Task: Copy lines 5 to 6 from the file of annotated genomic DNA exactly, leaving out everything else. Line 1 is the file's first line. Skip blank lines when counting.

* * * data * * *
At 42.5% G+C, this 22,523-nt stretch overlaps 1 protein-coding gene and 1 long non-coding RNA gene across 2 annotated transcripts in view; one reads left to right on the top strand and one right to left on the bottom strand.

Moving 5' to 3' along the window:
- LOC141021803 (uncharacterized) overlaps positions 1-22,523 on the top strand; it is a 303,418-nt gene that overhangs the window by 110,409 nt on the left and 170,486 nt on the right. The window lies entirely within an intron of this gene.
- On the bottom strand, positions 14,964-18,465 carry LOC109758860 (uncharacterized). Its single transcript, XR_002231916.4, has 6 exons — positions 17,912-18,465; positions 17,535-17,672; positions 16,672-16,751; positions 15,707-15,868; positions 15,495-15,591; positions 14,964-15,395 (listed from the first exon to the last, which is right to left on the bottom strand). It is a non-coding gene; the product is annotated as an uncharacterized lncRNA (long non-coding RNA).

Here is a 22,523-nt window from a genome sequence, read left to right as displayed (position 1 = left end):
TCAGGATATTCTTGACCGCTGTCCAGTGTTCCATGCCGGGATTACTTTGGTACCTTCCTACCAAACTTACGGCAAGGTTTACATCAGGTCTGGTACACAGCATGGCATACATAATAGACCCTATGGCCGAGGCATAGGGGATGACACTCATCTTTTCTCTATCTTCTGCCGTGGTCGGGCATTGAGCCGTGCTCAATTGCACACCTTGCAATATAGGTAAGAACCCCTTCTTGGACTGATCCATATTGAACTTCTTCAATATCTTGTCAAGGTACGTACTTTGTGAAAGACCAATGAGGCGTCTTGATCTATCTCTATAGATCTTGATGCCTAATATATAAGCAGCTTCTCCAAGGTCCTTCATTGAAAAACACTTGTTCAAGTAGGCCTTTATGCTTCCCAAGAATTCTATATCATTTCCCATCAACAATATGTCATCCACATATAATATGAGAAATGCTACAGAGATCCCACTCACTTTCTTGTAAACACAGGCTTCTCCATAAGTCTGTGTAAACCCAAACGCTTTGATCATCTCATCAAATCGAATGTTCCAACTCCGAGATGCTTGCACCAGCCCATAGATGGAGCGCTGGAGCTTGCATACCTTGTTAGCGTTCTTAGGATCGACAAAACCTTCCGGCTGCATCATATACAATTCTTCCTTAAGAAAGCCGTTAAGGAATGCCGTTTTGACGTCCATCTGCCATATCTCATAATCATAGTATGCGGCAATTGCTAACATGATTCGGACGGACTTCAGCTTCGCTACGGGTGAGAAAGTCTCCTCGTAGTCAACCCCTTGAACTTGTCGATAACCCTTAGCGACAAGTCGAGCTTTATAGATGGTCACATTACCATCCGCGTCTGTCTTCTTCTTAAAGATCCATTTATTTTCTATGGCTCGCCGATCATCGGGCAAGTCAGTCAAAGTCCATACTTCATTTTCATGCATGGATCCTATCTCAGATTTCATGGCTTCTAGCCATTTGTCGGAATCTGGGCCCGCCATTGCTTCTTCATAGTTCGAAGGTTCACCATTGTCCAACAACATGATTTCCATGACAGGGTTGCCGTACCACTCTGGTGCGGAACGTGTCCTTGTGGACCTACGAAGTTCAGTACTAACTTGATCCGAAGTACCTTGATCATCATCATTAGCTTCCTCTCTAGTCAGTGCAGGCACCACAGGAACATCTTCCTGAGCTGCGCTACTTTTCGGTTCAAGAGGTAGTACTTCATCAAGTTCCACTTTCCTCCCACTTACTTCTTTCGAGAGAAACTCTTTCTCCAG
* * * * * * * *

Here is a 22,523-nt window from a genome sequence, read left to right as displayed (position 1 = left end):
TCAGGATATTCTTGACCGCTGTCCAGTGTTCCATGCCGGGATTACTTTGGTACCTTCCTACCAAACTTACGGCAAGGTTTACATCAGGTCTGGTACACAGCATGGCATACATAATAGACCCTATGGCCGAGGCATAGGGGATGACACTCATCTTTTCTCTATCTTCTGCCGTGGTCGGGCATTGAGCCGTGCTCAATTGCACACCTTGCAATATAGGTAAGAACCCCTTCTTGGACTGATCCATATTGAACTTCTTCAATATCTTGTCAAGGTACGTACTTTGTGAAAGACCAATGAGGCGTCTTGATCTATCTCTATAGATCTTGATGCCTAATATATAAGCAGCTTCTCCAAGGTCCTTCATTGAAAAACACTTGTTCAAGTAGGCCTTTATGCTTCCCAAGAATTCTATATCATTTCCCATCAACAATATGTCATCCACATATAATATGAGAAATGCTACAGAGATCCCACTCACTTTCTTGTAAACACAGGCTTCTCCATAAGTCTGTGTAAACCCAAACGCTTTGATCATCTCATCAAATCGAATGTTCCAACTCCGAGATGCTTGCACCAGCCCATAGATGGAGCGCTGGAGCTTGCATACCTTGTTAGCGTTCTTAGGATCGACAAAACCTTCCGGCTGCATCATATACAATTCTTCCTTAAGAAAGCCGTTAAGGAATGCCGTTTTGACGTCCATCTGCCATATCTCATAATCATAGTATGCGGCAATTGCTAACATGATTCGGACGGACTTCAGCTTCGCTACGGGTGAGAAAGTCTCCTCGTAGTCAACCCCTTGAACTTGTCGATAACCCTTAGCGACAAGTCGAGCTTTATAGATGGTCACATTACCATCCGCGTCTGTCTTCTTCTTAAAGATCCATTTATTTTCTATGGCTCGCCGATCATCGGGCAAGTCAGTCAAAGTCCATACTTCATTTTCATGCATGGATCCTATCTCAGATTTCATGGCTTCTAGCCATTTGTCGGAATCTGGGCCCGCCATTGCTTCTTCATAGTTCGAAGGTTCACCATTGTCCAACAACATGATTTCCATGACAGGGTTGCCGTACCACTCTGGTGCGGAACGTGTCCTTGTGGACCTACGAAGTTCAGTACTAACTTGATCCGAAGTACCTTGATCATCATCATTAGCTTCCTCTCTAGTCAGTGCAGGCACCACAGGAACATCTTCCTGAGCTGCGCTACTTTTCGGTTCAAGAGGTAGTACTTCATCAAGTTCCACTTTCCTCCCACTTACTTCTTTCGAGAGAAACTCTTTCTCCAG